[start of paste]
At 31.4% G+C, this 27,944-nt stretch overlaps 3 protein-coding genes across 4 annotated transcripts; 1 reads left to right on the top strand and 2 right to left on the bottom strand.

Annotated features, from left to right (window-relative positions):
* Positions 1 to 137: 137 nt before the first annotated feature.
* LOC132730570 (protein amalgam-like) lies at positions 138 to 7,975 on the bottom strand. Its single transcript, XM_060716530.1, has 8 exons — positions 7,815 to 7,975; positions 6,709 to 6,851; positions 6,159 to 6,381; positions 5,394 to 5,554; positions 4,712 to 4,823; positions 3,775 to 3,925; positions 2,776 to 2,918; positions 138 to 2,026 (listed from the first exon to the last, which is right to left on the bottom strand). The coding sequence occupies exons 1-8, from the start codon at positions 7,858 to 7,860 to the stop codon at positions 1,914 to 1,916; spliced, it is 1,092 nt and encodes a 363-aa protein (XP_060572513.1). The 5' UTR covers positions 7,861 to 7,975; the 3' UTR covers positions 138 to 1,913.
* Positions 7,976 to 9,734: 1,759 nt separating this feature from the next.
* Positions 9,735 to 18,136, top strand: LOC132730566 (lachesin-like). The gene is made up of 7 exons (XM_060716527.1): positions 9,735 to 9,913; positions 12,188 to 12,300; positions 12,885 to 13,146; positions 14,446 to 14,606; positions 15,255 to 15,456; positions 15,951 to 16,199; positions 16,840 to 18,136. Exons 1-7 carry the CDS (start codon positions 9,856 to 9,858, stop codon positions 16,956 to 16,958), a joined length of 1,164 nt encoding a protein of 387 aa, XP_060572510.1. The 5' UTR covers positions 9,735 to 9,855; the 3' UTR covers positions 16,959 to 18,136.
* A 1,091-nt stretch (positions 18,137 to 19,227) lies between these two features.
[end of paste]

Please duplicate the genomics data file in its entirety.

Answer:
At 31.4% G+C, this 27,944-nt stretch overlaps 3 protein-coding genes across 4 annotated transcripts; 1 reads left to right on the top strand and 2 right to left on the bottom strand.

Annotated features, from left to right (window-relative positions):
* Positions 1 to 137: 137 nt before the first annotated feature.
* LOC132730570 (protein amalgam-like) lies at positions 138 to 7,975 on the bottom strand. Its single transcript, XM_060716530.1, has 8 exons — positions 7,815 to 7,975; positions 6,709 to 6,851; positions 6,159 to 6,381; positions 5,394 to 5,554; positions 4,712 to 4,823; positions 3,775 to 3,925; positions 2,776 to 2,918; positions 138 to 2,026 (listed from the first exon to the last, which is right to left on the bottom strand). The coding sequence occupies exons 1-8, from the start codon at positions 7,858 to 7,860 to the stop codon at positions 1,914 to 1,916; spliced, it is 1,092 nt and encodes a 363-aa protein (XP_060572513.1). The 5' UTR covers positions 7,861 to 7,975; the 3' UTR covers positions 138 to 1,913.
* Positions 7,976 to 9,734: 1,759 nt separating this feature from the next.
* Positions 9,735 to 18,136, top strand: LOC132730566 (lachesin-like). The gene is made up of 7 exons (XM_060716527.1): positions 9,735 to 9,913; positions 12,188 to 12,300; positions 12,885 to 13,146; positions 14,446 to 14,606; positions 15,255 to 15,456; positions 15,951 to 16,199; positions 16,840 to 18,136. Exons 1-7 carry the CDS (start codon positions 9,856 to 9,858, stop codon positions 16,956 to 16,958), a joined length of 1,164 nt encoding a protein of 387 aa, XP_060572510.1. The 5' UTR covers positions 9,735 to 9,855; the 3' UTR covers positions 16,959 to 18,136.
* A 1,091-nt stretch (positions 18,137 to 19,227) lies between these two features.